The NCA national Broadcasting Monitoring Centre. Picture: EBOW HANSON
The NCA national Broadcasting Monitoring Centre. Picture: EBOW HANSON

NCA tightens vigilance: Commissions frequency monitoring equipment

The National Communications Authority (NCA) has inaugurated a national Broadcasting Monitoring Centre (BMC) to help measure transmission parameters of frequency modulation (FM) and television (TV) in the country.

Already in operation at the NCA Tower in Accra, the centre will also enable the NCA to secure proof of deviations for enforcement of authorisation conditions and be able to adduce evidence in cases of dispute before the National Media Commission (NMC) or in court. 


Breaches of distance limitations and station interferences will also be monitored.

The BMC is also to ensure that the authority meets the International Telecommunication Union radiocommunication requirements.

The Director-General of the NCA, Joe Anokye, at a ceremony to inaugurate the facility yesterday, said the centre would ensure better broadcast service quality for consumers.

“By late 2017 it had become apparent that we could no longer rely exclusively on periodic spectrum monitoring to verify compliance with technical conditions associated with authorisations, neither could we fully leverage our legacy systems to efficiently manage the increased number of broadcast authorisations,” he said.

 Some satellite dishes that have been mounted at the NCA to monitor the operation

Mr Anokye said the first BMS was installed at the NCA office in 2018 and was expanded to the regional offices between 2019 and 2020.

“Originally, we focused our efforts solely on the needs of the NCA, so the specification of the BMC was skewed towards monitoring of the technical criteria for broadcasting in line with the Authority’s mandate,” he said.


Mr Anokye explained that in 2021 there was widespread public concern about the negative repercussions of the ritualists content of television stations that entertained spiritualists as well as charlatanic advertisements which misled a large section of the public.

As a result, he added that the NCA and the NMC signed a memorandum of cooperation on June 15 last year to regulate broadcast content in line with the provisions of Section 3(c) of the NCA Act 2008 (Act 769).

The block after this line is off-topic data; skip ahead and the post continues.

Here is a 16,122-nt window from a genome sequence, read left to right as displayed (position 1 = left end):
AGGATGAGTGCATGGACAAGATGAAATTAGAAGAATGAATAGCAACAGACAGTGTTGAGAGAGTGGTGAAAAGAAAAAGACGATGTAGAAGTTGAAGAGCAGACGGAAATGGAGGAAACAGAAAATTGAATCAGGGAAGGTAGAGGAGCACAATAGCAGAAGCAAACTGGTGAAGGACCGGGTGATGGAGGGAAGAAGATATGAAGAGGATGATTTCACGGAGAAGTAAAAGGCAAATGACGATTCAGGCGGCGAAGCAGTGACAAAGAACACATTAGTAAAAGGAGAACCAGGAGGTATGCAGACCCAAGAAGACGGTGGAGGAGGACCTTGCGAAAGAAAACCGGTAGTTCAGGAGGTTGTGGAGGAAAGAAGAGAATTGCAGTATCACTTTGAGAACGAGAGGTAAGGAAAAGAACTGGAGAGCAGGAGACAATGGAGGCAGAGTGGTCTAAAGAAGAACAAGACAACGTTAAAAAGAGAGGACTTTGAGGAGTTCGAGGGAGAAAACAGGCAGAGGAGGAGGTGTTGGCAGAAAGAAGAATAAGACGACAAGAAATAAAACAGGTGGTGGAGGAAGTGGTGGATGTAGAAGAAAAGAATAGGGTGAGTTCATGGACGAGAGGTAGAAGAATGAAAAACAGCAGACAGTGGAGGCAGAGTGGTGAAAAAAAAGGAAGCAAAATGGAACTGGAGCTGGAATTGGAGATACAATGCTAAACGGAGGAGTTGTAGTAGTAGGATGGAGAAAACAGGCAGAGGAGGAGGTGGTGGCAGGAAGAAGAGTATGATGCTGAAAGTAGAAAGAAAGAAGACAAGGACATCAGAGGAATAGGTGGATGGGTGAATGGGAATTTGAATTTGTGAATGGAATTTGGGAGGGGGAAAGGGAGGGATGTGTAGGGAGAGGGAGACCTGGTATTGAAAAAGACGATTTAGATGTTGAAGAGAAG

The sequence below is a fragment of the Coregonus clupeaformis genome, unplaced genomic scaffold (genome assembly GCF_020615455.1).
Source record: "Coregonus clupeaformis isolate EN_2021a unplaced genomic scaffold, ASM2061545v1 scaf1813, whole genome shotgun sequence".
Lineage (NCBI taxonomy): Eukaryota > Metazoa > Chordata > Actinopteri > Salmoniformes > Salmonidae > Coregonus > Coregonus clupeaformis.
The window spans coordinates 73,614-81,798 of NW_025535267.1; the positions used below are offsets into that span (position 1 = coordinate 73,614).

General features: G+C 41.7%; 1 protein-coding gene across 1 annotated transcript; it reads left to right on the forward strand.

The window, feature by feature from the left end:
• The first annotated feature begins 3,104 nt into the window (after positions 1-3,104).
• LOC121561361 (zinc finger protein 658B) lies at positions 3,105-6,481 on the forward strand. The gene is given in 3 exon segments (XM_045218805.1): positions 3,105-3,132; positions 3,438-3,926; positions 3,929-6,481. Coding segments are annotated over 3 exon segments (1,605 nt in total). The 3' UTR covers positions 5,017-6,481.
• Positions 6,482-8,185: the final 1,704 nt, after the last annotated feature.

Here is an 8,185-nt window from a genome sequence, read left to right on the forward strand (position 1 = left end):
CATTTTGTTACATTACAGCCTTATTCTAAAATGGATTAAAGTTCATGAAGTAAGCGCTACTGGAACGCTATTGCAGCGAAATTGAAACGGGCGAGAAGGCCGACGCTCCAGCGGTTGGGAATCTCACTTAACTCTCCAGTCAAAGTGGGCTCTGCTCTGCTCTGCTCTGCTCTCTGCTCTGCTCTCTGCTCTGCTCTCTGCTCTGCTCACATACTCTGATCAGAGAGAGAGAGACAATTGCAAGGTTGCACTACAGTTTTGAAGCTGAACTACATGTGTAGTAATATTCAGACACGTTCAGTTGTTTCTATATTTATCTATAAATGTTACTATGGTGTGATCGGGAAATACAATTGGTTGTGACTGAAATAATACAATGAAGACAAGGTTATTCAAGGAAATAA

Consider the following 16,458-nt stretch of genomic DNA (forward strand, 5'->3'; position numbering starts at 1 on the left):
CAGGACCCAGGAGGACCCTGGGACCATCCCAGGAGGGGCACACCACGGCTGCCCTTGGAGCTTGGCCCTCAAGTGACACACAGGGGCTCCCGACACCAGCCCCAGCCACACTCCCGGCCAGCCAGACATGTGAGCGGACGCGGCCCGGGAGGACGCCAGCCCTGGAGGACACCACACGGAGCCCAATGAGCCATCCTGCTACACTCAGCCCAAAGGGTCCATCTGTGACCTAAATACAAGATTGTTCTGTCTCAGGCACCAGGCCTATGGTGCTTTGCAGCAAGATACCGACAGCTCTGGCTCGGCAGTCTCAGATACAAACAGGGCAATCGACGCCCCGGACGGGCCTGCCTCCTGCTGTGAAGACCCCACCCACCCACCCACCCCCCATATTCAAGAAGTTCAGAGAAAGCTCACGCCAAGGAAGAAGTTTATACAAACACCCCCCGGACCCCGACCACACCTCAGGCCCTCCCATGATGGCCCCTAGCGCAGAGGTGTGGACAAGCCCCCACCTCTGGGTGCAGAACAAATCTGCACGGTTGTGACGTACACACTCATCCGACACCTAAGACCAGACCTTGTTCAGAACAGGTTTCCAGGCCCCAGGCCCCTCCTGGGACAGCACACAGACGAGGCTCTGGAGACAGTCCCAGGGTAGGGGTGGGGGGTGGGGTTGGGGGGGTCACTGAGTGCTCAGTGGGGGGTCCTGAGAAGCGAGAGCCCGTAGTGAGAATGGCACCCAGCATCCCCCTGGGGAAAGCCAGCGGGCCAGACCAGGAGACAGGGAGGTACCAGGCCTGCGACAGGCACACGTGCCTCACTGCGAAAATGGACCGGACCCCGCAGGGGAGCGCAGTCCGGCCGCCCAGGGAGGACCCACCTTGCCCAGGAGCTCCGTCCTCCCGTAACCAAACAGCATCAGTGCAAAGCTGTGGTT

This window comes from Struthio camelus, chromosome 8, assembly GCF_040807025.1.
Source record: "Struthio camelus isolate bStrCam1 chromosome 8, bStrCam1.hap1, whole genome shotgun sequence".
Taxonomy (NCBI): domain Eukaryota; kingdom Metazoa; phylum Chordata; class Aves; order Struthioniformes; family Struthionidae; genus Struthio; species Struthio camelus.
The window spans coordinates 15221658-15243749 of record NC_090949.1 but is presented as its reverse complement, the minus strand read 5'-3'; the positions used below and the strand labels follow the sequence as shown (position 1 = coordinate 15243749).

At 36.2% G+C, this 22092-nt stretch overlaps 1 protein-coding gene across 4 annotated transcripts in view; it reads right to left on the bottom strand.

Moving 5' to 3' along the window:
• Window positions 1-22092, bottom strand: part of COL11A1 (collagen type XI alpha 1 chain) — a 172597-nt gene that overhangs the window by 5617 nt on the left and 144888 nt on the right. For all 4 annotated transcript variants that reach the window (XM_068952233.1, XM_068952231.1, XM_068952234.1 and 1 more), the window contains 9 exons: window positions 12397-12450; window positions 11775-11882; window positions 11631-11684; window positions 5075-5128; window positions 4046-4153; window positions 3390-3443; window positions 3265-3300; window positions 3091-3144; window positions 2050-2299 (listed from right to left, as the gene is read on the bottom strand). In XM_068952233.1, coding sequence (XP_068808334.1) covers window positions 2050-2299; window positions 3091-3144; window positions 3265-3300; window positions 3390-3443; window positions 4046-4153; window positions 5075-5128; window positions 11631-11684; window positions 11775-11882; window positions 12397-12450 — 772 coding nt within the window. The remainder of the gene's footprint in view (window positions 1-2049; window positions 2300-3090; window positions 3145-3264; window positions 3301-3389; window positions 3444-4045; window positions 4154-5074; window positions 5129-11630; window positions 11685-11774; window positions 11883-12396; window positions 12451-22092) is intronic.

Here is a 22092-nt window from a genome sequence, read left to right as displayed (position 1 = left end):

“At the public signing of this memorandum, the Minister of Information encouraged both institutions to give practical effect to the commitments in the agreement, so the NCA responded by establishing the BMC to provide the required technical support for the objectives of the memorandum,” Mr Anokye said.


The BMC has 16 satellite receivers which monitor all the 13 satellites providing Free-to-Air (FTA) satellite TV services over the territory of Ghana.

Its current capacity records content for 100 TV stations and 50 FM stations, although the country has about 300 TV stations on satellite and terrestrial platforms.

For instance, in the Greater Accra Region alone, there are 77 authorised FM radio broadcasting stations.

Mr Anokye said the NCA would scale up the monitoring capacity to exhaustively cover more stations in the second phase of the project.

Quality services

The Board Chairman of the NCA, Isaac Osei-Bonsu Jnr, in an address, said with the rapid development of the radio and TV industry and its convergence with telecommunications, it had become necessary to ensure the quality of broadcasting services because broadcasting was now competing with new technologies which showed clearer and sharper content via data services.

“There are key requirements for broadcasters to adhere to in order to comply with regulations and maintain quality of experience,” the director-general of the NCA said.

Isaac E. Osei-Bonsu (right), Board Chairman of the NCA, cutting a ribbon to officially inaugurate the BMC centre. With him are Joe Anokye (2nd from right), Director-General of the NCA, and some officials of NCA. Picture: EBOW HANSON

Mr Anokye explained that the BMC had demonstrated how state agencies could collaborate and harness each other’s systems, solutions and data to impact on their delivery without facing obstacles or hurdles when sourcing information critical to their work.

He hinted that the Subscriber Identification Module (SIM) database or registry would also adopt a similar concept for its operations

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